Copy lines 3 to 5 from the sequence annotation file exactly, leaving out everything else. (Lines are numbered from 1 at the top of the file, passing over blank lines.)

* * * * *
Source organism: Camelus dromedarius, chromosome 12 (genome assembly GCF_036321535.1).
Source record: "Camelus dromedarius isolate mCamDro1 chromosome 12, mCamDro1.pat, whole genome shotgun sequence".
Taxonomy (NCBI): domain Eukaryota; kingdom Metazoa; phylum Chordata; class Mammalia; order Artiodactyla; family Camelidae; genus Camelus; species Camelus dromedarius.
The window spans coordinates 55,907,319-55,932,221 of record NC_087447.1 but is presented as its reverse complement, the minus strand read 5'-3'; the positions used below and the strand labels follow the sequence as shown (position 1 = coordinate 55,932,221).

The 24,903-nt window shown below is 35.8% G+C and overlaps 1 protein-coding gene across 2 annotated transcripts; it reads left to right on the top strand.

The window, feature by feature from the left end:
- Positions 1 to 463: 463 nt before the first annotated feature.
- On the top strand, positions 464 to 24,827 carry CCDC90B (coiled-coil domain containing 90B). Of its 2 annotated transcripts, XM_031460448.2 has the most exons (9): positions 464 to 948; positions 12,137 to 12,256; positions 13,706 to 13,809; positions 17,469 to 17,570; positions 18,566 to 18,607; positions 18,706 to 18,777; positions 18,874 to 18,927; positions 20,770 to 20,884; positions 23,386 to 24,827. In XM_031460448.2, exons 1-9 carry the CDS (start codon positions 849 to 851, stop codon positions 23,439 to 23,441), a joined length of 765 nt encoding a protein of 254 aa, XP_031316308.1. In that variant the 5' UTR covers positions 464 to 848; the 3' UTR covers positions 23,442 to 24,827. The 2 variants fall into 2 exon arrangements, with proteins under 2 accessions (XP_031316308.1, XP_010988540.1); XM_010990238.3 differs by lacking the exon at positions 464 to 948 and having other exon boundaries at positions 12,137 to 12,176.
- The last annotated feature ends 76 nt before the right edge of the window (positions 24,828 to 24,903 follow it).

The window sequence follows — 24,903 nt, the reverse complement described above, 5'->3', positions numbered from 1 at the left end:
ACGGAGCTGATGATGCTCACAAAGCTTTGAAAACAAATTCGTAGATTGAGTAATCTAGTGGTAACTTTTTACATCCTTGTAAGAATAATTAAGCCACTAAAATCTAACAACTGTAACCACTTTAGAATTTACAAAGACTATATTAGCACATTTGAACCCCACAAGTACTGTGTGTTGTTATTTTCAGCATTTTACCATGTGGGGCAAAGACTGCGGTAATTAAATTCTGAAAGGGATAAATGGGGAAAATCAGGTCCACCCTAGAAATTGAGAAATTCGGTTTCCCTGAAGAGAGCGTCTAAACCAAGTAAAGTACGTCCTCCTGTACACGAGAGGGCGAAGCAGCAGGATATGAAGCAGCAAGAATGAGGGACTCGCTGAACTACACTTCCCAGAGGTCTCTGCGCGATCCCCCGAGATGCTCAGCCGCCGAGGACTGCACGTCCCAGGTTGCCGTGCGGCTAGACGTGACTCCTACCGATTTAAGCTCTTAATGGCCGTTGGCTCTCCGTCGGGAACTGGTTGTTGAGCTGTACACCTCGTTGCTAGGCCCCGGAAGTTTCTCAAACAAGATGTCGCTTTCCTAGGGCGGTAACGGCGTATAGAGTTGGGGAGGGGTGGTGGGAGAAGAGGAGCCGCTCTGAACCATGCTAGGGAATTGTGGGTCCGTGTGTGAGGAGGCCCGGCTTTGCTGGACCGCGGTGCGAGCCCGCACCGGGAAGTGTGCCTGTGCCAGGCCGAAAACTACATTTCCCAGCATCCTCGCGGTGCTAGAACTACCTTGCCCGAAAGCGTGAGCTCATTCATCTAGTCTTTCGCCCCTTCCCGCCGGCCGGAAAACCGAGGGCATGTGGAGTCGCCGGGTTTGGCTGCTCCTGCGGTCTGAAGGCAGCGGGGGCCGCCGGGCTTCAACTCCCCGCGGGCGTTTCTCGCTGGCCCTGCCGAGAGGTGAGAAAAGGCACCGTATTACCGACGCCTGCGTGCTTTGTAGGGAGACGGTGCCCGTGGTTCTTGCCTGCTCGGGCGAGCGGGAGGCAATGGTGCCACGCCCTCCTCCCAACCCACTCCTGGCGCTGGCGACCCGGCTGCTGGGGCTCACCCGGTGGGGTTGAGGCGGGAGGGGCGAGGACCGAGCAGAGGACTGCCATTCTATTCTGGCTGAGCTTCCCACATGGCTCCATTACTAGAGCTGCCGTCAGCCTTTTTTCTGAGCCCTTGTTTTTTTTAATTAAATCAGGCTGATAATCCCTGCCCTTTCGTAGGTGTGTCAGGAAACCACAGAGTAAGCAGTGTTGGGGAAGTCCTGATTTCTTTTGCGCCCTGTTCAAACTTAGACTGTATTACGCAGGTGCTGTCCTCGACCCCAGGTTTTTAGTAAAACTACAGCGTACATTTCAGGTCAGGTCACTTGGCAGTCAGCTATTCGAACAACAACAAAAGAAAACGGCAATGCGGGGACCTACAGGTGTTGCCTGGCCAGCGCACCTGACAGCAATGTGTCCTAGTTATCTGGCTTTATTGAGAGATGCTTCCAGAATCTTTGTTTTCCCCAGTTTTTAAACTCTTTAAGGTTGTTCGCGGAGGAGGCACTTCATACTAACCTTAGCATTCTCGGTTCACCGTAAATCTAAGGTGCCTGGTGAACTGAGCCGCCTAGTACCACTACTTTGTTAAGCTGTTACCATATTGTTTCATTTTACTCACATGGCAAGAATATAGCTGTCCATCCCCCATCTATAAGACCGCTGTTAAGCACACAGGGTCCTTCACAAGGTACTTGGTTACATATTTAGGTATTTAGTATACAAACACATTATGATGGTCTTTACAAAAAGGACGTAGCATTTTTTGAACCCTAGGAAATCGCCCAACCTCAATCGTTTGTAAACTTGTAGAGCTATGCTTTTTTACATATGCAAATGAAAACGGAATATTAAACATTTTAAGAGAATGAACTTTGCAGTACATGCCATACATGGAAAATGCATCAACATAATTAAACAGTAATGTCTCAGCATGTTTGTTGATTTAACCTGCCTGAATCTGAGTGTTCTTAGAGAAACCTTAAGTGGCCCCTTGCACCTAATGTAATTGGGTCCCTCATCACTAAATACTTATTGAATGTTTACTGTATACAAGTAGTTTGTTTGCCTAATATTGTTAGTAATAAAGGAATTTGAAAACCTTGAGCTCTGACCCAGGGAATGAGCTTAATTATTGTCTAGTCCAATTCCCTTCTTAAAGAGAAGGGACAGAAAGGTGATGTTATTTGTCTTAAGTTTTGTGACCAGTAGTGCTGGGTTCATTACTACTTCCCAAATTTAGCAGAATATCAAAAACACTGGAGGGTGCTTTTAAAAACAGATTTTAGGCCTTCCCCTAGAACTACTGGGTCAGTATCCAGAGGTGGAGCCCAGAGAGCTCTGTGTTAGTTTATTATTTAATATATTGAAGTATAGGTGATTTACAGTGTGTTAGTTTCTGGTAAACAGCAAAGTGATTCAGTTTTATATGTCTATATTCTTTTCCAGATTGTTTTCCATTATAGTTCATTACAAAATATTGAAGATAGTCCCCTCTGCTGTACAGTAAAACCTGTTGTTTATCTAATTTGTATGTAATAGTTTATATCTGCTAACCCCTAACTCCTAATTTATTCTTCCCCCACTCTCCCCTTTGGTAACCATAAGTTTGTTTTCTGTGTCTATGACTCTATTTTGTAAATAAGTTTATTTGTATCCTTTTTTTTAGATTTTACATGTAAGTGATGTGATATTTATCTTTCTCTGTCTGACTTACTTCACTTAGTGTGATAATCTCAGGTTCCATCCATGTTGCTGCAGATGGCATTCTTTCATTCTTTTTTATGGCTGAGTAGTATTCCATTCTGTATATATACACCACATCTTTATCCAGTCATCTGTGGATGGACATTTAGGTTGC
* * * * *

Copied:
Taxonomy (NCBI): domain Eukaryota; kingdom Metazoa; phylum Chordata; class Mammalia; order Artiodactyla; family Camelidae; genus Camelus; species Camelus dromedarius.
The window spans coordinates 55,907,319-55,932,221 of record NC_087447.1 but is presented as its reverse complement, the minus strand read 5'-3'; the positions used below and the strand labels follow the sequence as shown (position 1 = coordinate 55,932,221).

The 24,903-nt window shown below is 35.8% G+C and overlaps 1 protein-coding gene across 2 annotated transcripts; it reads left to right on the top strand.